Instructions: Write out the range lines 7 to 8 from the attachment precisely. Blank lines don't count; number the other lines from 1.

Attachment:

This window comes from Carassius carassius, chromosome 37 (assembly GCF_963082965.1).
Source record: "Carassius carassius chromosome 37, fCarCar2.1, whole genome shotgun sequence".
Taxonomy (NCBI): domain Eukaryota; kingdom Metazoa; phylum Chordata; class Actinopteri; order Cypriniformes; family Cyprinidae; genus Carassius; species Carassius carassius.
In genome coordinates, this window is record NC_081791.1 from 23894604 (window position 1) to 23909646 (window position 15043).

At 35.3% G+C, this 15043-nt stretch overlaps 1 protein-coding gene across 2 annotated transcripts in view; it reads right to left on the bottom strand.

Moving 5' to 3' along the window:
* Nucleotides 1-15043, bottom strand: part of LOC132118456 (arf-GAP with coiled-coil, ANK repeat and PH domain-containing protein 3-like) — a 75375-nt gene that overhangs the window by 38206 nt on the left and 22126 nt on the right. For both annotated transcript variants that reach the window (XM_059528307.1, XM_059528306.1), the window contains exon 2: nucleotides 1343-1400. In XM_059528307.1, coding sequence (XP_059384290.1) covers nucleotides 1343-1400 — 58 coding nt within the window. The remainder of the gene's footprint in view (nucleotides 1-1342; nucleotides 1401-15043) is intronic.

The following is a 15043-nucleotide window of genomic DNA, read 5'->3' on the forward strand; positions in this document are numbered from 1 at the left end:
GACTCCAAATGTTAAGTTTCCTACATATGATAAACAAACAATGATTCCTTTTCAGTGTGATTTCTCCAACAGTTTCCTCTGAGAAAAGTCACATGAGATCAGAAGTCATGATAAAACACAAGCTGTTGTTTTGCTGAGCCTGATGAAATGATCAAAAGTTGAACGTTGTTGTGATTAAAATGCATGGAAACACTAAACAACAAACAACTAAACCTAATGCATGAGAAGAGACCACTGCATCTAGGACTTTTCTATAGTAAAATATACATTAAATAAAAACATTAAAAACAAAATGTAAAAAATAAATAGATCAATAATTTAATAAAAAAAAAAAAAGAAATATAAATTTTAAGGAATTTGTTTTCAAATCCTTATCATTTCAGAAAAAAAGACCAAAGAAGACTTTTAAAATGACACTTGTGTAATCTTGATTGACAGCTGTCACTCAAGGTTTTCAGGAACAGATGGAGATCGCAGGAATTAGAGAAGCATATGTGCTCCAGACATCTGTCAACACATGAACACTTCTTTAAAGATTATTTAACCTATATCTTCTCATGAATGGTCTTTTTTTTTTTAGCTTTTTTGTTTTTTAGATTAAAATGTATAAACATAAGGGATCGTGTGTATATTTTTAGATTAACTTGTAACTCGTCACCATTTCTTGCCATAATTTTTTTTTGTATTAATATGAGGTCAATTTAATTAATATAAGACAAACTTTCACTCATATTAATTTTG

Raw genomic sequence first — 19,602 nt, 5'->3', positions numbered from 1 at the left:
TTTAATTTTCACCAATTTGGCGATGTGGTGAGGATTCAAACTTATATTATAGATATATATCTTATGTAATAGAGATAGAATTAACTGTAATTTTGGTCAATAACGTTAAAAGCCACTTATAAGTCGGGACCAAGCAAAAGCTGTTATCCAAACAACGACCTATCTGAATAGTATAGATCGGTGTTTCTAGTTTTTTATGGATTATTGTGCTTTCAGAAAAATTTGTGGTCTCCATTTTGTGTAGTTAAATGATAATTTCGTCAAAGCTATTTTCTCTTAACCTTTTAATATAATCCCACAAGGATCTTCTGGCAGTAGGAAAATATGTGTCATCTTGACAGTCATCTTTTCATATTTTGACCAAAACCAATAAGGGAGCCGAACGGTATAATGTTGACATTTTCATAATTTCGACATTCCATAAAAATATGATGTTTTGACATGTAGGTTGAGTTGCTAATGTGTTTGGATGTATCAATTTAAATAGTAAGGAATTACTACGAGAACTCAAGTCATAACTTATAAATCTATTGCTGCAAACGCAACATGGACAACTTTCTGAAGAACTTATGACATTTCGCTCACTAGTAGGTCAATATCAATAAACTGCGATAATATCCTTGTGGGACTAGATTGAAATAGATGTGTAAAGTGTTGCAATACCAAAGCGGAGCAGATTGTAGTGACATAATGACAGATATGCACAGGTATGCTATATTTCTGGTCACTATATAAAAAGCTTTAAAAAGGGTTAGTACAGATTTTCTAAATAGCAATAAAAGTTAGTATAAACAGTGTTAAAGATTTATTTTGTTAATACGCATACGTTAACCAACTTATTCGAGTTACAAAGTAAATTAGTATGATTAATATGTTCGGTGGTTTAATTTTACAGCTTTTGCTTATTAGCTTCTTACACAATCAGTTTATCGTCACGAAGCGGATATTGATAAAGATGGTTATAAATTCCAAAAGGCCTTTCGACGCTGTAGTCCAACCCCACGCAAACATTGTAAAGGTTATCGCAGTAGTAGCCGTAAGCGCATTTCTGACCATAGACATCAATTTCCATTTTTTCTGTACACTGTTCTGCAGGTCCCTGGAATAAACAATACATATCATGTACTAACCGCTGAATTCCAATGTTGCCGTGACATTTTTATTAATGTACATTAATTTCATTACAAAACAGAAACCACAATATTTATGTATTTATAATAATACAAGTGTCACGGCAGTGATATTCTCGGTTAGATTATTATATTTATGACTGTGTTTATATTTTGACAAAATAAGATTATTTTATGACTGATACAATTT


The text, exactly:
* Nucleotides 1-15043, bottom strand: part of LOC132118456 (arf-GAP with coiled-coil, ANK repeat and PH domain-containing protein 3-like) — a 75375-nt gene that overhangs the window by 38206 nt on the left and 22126 nt on the right. For both annotated transcript variants that reach the window (XM_059528307.1, XM_059528306.1), the window contains exon 2: nucleotides 1343-1400. In XM_059528307.1, coding sequence (XP_059384290.1) covers nucleotides 1343-1400 — 58 coding nt within the window. The remainder of the gene's footprint in view (nucleotides 1-1342; nucleotides 1401-15043) is intronic.

The following is a 15043-nucleotide window of genomic DNA, read 5'->3' on the forward strand; positions in this document are numbered from 1 at the left end: